The Left Hand Diagonal Palm

The genesis of this move is a sleight of Paul LePaul' s (The Diagonal Left Hand Palm, The Card Magic of LePaul, pages 61- 64). Ed Marlo describes the move in his Side Steal booklet (pages 4547) but he changes the way the right hand removes the deck from the left hand. My only addition is applying the Pivot Point Principle to the sleight. If you have ever tried the Erdnase Diagonal Palm Shift, I think you will find the following sleight much easier to learn.

Suppose you have had a card selected. The spectator looks at the card. The deck is squared and is held in a normal dealing position in the left hand; that is, the lower left corner is not at the Pivot Point.

Take the card from the spectator with the right hand. The left thumb runs down the left side of the deck, making a opening near the middle so the right hand can insert the card. As the card is inserted, it is tilted to the right very slightly. This will cause the lower left corner to emerge from the left side of the deck. Place that corner against the Pivot Point. The card is now out-jogged for about one-third of its length, and is tilted slightly to the right. The lower left corner is at the Pivot Point (Figure 7). The right hand can be removed, and the left hand can be raised if desired, affording the spectators one last look at the out-jogged selection.

The right hand will now apparently push the card flush and the deck will be squared. Actually, the card will be palmed. The right hand comes over the deck with the fingers extended. The right thumb rests at the back end of the deck. The right middle finger contacts the outer left corner of the out-jogged card (Figure 8). It appears as if all the fingers push the card flush. However, only the middle finger exerts any pressure, and this pressure is downward and to the right. The card will swivel between the Pivot Point and the right middle finger and will protrude from the right side of the deck (Figure 9). (At this point the right fingers are against the front edge of the deck; the side-jogged card is hidden by the back of the right hand.)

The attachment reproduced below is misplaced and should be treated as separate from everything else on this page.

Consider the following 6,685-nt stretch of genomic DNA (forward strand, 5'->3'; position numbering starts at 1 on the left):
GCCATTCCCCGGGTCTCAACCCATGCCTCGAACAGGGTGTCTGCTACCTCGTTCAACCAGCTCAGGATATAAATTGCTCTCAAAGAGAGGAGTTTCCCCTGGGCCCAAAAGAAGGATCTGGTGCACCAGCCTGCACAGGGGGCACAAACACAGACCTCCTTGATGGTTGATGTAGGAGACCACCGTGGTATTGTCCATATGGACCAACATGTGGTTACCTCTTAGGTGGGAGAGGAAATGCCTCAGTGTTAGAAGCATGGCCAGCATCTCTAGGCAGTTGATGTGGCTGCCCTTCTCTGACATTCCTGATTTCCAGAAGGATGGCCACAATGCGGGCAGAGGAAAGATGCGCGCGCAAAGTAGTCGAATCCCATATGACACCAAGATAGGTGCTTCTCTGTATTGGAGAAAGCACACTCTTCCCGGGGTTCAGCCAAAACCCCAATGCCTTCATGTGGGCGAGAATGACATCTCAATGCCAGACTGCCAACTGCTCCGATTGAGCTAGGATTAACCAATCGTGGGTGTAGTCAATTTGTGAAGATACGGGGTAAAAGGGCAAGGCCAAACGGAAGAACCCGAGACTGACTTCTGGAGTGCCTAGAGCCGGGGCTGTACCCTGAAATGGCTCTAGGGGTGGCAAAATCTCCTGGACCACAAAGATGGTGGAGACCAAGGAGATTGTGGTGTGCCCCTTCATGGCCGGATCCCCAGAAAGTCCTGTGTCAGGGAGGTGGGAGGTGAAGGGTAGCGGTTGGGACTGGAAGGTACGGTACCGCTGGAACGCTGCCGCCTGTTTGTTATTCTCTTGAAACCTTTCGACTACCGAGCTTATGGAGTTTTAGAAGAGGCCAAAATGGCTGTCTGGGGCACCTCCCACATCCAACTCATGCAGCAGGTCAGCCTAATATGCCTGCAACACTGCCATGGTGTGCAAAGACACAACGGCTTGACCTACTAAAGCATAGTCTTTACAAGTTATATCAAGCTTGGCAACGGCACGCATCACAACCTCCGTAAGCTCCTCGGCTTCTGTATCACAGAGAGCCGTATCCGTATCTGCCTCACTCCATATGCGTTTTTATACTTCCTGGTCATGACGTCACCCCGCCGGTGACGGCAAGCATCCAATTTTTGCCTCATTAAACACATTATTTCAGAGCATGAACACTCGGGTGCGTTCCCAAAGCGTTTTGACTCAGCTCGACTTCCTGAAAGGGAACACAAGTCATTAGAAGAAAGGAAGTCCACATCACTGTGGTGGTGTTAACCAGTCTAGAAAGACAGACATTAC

The left fingers need only open slightly to grasp the card in palm position. It is now necessary to extract the card from the deck. Here's how:

Slide the left thumb to the left so it lies along the left side of the deck. Curl the right forefinger so it rests on the upper left corner of the top card of the deck. During the next series of actions the left thumb must never jut out to the left. It must remain in contact with the left side of the deck as if squaring the cards. The upper left corner of the deck is pinched between the right forefinger and middle finger (the hand extends slightly to allow the middle finger to wrap around the end of the deck). In a squaring action, the right hand pulls the deck forward and away from the left hand. In order for the palmed card to come free from the deck the right thumb must relax its grip on the end of the deck. The thumb does not move away from the end of the deck, it merely relaxes and slides over the top of the palmed card as the right hand moves the deck forward (Figure 10). The instant the palmed card clears the deck, the right thumb regrips and the right middle finger loosens its

grip so that the deck is again held between the thumb and the fingers. The right hand reverses direction bringing the deck back into the left hand. [There is a moment during this procedure when the right hand assumes an awkward position. However, this moment is very brief, and the right hand assumes a more natural appearance the instant that the deck clears the palmed card. It is very important that the awkward position is not held any longer than is absolutely necessary. When I do this palm, the awkward grip lasts less than a second.]

The deck can be moved forward and back (legitimately this time) as if squaring further. At this point the deck can be placed into the left hand (as mentioned above), or the deck can be tabled. Remember: from the moment the card is pushed flush with the deck the action should simply simulate a squaring of the cards.

This palm need not be done quickly to be effective. If you wish, after the card has been side-jogged, the right fingers can make a squaring motion against the front end of the deck. Then you can go into the simulated side squaring and steal the card. The steal can also be done mind-bogglingly quickly. The card is pushed in and the right hand immediately tables the deck.

Also remember: success with this palm depends on accurately placing the lower left corner of the card against the Pivot Point. If you are conscientious about this you will find that the move almost works itself.

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